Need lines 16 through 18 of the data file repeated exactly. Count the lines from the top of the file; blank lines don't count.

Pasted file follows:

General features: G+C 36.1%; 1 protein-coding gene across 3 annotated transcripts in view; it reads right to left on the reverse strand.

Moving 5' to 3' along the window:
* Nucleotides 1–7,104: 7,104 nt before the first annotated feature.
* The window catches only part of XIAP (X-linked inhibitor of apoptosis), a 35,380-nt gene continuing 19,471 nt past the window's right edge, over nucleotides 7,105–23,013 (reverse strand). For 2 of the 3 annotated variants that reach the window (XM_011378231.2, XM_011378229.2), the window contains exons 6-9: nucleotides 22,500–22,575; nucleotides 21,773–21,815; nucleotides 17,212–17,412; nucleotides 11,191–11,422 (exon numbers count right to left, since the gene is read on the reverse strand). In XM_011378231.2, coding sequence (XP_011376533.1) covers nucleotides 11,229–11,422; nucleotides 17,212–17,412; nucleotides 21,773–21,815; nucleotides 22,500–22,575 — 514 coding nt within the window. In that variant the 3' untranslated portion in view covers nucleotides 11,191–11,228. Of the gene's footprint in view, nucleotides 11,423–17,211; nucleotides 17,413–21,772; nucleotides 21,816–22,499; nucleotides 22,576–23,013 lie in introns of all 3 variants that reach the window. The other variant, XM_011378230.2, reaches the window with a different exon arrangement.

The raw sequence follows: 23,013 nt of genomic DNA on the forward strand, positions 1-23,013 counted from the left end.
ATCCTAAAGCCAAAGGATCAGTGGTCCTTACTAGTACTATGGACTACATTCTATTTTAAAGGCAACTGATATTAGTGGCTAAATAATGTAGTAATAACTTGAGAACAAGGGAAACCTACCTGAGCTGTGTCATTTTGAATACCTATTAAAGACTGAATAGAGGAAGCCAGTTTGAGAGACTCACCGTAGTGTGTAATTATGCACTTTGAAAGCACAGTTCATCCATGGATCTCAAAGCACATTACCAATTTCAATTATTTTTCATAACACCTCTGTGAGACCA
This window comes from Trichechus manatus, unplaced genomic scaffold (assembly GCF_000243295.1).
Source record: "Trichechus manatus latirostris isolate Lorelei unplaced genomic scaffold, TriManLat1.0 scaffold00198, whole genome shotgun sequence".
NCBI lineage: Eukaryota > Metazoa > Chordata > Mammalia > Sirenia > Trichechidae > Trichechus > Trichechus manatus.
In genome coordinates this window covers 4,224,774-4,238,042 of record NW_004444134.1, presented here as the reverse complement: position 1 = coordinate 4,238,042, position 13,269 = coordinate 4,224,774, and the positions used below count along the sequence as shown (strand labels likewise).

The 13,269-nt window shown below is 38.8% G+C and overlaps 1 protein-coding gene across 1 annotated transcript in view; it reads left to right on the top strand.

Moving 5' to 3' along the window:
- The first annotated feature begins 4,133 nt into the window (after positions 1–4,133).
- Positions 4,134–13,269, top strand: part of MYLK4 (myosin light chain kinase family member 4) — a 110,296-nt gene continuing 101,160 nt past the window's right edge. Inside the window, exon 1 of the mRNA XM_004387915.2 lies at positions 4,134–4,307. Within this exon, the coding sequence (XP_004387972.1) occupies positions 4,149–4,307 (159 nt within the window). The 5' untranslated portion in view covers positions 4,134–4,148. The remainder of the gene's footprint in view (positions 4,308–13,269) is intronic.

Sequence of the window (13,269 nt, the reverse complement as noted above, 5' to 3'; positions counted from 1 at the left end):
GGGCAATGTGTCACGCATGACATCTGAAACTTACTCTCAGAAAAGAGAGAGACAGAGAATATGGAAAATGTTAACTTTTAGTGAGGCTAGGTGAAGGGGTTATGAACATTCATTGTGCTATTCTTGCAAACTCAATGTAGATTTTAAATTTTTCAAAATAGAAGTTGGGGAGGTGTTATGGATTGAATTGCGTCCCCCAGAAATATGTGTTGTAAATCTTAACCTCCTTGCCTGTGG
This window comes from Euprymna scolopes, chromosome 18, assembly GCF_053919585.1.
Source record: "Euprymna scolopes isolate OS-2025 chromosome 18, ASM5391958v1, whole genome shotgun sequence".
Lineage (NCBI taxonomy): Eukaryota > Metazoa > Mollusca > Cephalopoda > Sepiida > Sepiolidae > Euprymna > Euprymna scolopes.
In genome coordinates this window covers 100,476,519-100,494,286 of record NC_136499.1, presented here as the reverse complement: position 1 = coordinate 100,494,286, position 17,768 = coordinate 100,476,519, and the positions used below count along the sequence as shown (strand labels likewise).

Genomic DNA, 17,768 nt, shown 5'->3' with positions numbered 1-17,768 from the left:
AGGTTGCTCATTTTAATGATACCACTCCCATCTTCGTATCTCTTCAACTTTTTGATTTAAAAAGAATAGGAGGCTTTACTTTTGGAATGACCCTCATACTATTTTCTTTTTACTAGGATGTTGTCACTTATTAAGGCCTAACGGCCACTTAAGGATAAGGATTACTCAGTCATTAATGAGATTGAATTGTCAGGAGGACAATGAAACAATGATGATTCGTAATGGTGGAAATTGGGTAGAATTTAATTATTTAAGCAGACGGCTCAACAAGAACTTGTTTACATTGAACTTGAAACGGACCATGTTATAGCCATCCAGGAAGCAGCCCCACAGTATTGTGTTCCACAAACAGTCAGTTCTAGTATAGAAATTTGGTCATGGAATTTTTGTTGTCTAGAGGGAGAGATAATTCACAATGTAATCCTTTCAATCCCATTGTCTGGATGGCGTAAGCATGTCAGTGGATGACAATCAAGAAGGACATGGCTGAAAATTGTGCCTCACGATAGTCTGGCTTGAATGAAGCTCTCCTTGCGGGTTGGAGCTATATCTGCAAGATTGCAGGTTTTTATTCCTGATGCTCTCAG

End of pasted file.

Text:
GGGCAATGTGTCACGCATGACATCTGAAACTTACTCTCAGAAAAGAGAGAGACAGAGAATATGGAAAATGTTAACTTTTAGTGAGGCTAGGTGAAGGGGTTATGAACATTCATTGTGCTATTCTTGCAAACTCAATGTAGATTTTAAATTTTTCAAAATAGAAGTTGGGGAGGTGTTATGGATTGAATTGCGTCCCCCAGAAATATGTGTTGTAAATCTTAACCTCCTTGCCTGTGG
This window comes from Euprymna scolopes, chromosome 18, assembly GCF_053919585.1.
Source record: "Euprymna scolopes isolate OS-2025 chromosome 18, ASM5391958v1, whole genome shotgun sequence".